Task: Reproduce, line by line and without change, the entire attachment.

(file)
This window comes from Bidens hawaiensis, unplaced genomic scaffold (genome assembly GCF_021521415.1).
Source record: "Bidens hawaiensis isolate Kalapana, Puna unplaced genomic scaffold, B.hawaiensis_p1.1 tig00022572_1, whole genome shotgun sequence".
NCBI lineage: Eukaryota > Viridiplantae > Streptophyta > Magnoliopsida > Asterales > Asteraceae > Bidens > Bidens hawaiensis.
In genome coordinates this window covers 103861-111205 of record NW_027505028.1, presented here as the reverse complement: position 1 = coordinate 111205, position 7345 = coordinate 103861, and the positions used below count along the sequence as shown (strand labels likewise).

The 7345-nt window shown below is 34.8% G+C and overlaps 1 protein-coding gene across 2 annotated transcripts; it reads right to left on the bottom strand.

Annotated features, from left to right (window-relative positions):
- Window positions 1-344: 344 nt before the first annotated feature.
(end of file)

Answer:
This window comes from Bidens hawaiensis, unplaced genomic scaffold (genome assembly GCF_021521415.1).
Source record: "Bidens hawaiensis isolate Kalapana, Puna unplaced genomic scaffold, B.hawaiensis_p1.1 tig00022572_1, whole genome shotgun sequence".
NCBI lineage: Eukaryota > Viridiplantae > Streptophyta > Magnoliopsida > Asterales > Asteraceae > Bidens > Bidens hawaiensis.
In genome coordinates this window covers 103861-111205 of record NW_027505028.1, presented here as the reverse complement: position 1 = coordinate 111205, position 7345 = coordinate 103861, and the positions used below count along the sequence as shown (strand labels likewise).

The 7345-nt window shown below is 34.8% G+C and overlaps 1 protein-coding gene across 2 annotated transcripts; it reads right to left on the bottom strand.

Annotated features, from left to right (window-relative positions):
- Window positions 1-344: 344 nt before the first annotated feature.